Bloomberg Law
Aug. 17, 2020, 8:00 AM

INSIGHT: How Bedrock Environmental Law Can Break the Nuclear Waste Logjam

Geoffrey Fettus
Geoffrey Fettus
Natural Resources Defense Council (NRDC)

For more than 30 years, Congress and the federal government have tried again and again to shove our nation’s spent nuclear fuel down a hole at Yucca Mountain, Nev. It’s time to use our foundational environmental laws get out of this seemingly impenetrable maze.

Congress should amend the Atomic Energy Act to remove exemptions from environmental laws for radioactive waste, a proposal that got an important boost from the House Select Committee on Climate Crisis as it called for a task force of federal, state, local, and tribal officials to study the implications of this idea.

Earlier this year, President Trump bowed to reality and abandoned efforts to force the radioactive waste on Nevada, the Yucca mirage finally dissipated. What’s clear now is that trying to force Nevada, or Utah, or New Mexico, or Tennessee (or any other state) to take the entirety of the nation’s most toxic nuclear waste won’t work. Continuing down that path will get us nowhere.

Instead of seeing recalcitrant states as the problem, what if we acknowledge the reality that they must be a key part of the solution for nuclear waste?

Feds Have Exclusive Jurisdiction Over Radioactive Materials

Remarkably, our bedrock environmental laws don’t cover nuclear waste, and they should. The Atomic Energy Act started the nuclear industry and was enacted years before our key pollution safeguards were established.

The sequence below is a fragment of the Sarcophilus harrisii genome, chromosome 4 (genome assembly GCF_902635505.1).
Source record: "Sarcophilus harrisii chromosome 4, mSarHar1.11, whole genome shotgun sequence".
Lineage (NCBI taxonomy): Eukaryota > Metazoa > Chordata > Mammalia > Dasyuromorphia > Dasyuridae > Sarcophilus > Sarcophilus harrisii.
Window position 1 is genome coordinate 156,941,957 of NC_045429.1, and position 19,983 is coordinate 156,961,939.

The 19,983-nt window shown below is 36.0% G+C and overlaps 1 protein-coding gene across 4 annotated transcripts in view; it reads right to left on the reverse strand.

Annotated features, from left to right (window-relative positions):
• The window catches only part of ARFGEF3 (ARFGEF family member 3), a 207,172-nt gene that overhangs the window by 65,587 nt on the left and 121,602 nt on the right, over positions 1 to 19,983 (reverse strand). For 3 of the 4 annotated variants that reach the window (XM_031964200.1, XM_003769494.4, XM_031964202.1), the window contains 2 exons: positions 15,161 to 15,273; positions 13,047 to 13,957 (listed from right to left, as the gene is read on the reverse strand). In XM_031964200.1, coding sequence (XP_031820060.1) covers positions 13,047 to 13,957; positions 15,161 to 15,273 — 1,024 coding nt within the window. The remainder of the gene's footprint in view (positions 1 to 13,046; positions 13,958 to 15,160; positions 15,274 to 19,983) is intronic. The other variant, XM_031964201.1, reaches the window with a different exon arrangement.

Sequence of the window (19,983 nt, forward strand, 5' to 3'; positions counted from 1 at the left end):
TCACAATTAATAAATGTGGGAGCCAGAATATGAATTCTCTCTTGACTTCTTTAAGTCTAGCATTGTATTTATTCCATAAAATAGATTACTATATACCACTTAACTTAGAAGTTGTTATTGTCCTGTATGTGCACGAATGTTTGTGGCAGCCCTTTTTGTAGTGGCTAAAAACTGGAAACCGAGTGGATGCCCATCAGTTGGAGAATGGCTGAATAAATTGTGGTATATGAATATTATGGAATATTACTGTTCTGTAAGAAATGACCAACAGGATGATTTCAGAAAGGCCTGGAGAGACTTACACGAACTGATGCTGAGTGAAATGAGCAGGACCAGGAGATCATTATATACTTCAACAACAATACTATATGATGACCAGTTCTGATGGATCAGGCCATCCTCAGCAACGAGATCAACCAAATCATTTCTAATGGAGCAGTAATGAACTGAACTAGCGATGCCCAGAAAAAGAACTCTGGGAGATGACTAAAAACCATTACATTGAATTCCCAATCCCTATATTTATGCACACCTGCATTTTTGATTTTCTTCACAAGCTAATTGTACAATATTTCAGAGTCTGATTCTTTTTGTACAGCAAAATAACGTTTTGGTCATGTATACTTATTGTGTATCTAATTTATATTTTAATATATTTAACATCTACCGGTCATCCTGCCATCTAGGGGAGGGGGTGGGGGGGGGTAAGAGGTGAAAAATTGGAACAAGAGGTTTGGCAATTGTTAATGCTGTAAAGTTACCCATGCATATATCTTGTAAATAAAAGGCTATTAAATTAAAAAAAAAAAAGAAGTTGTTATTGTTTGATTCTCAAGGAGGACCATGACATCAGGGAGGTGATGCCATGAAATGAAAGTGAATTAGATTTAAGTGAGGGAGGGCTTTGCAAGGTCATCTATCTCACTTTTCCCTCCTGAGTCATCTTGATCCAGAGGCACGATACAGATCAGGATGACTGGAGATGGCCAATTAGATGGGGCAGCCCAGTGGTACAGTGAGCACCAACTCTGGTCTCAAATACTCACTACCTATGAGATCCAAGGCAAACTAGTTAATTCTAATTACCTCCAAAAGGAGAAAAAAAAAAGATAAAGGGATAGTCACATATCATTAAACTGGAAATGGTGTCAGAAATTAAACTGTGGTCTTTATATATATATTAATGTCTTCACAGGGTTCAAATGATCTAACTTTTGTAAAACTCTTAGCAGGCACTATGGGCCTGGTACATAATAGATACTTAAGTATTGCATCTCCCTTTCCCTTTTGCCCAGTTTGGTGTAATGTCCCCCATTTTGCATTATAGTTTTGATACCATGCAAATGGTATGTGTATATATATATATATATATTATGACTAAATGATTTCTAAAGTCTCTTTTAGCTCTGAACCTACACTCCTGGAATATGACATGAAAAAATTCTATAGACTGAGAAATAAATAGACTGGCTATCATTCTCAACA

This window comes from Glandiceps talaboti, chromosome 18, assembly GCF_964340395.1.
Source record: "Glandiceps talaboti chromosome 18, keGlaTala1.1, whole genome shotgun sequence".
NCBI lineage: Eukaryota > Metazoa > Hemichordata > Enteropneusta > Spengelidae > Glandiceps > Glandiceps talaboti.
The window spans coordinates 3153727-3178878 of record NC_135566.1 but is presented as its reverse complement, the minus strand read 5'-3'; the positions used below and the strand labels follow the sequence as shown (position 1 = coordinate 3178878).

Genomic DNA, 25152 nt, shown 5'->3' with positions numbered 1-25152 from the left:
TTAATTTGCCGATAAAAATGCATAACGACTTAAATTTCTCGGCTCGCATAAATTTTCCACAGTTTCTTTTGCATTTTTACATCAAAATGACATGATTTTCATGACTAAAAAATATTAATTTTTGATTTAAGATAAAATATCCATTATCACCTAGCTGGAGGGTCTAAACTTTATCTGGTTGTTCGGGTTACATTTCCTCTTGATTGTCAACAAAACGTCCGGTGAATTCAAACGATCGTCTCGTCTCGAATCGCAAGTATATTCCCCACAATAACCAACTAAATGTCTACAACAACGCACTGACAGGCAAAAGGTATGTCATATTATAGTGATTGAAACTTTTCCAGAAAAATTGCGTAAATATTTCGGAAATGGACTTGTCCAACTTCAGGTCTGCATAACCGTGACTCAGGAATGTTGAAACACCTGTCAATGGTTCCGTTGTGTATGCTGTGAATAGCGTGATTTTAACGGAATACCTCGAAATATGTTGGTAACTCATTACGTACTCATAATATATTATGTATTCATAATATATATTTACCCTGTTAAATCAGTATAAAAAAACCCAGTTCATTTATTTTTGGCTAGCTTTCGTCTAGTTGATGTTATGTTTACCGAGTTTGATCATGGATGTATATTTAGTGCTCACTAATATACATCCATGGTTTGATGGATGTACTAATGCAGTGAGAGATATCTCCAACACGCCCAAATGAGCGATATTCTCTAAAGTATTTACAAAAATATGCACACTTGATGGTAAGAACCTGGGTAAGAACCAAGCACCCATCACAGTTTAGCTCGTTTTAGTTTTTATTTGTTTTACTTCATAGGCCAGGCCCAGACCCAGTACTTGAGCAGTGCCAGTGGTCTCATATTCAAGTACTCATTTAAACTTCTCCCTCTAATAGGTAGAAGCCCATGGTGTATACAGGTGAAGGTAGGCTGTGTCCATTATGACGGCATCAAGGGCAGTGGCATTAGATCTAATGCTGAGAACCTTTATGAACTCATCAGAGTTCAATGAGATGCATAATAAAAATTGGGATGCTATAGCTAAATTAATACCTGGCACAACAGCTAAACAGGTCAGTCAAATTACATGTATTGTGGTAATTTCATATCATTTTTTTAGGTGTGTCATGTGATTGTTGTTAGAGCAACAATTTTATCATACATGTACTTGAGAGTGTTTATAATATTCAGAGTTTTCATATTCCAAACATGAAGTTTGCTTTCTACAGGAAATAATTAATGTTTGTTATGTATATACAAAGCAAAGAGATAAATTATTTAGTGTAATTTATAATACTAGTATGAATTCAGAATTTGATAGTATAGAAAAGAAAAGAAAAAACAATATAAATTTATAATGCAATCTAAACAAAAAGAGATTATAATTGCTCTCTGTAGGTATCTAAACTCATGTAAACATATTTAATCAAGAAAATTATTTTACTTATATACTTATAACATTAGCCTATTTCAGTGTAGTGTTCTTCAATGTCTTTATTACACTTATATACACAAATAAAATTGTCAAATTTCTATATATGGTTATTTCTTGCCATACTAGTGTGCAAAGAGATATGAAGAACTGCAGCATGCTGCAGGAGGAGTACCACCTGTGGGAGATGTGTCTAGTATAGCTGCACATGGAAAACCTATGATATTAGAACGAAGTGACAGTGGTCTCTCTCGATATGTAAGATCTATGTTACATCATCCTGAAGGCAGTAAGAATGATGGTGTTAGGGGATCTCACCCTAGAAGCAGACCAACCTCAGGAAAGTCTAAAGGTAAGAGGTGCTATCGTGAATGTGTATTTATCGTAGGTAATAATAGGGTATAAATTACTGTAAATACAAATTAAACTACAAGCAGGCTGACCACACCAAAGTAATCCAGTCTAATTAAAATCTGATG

Crucially, and mostly for nuclear weapons reasons, the AEA gave the federal government exclusive jurisdiction over all radioactive materials, including radioactive waste. When Congress enacted our foundational environmental laws decades later, each of them included an exemption that excludes radioactive waste except in limited or marginal ways.

This is the original sin that must be rectified.

To explain this pernicious problem, when Congress considered nuclear waste in its precedent setting 1982 Nuclear Waste Policy Act, it just accepted the AEA’s sole federal authority and nuclear waste’s exclusion from environmental law as the way of the world. Only a few years later, for the sake of political expedience, Congress cut short a well thought out siting process and required the Yucca Mountain repository as the only option.

This was supposed to expedite the process, but not surprisingly, it exploded in controversy and eventually ground to a halt. And now it has finally, truly, died. But nuclear waste remains just as toxic and problematic as ever.

If nuclear waste were covered by environmental laws, i.e., without the current exemptions that limit EPA and state authority, protective federal health and welfare standards can combine with state-level decision-making over where and how the waste could be stored within its borders.

Amending the AEA and removing the provisions that exempt nuclear waste from our hazardous waste and water laws would give us our best chance to garner public acceptance for a process to find safe, technically sound storage sites for toxic nuclear waste—waste that will remain dangerous to human health for hundreds of thousands of years.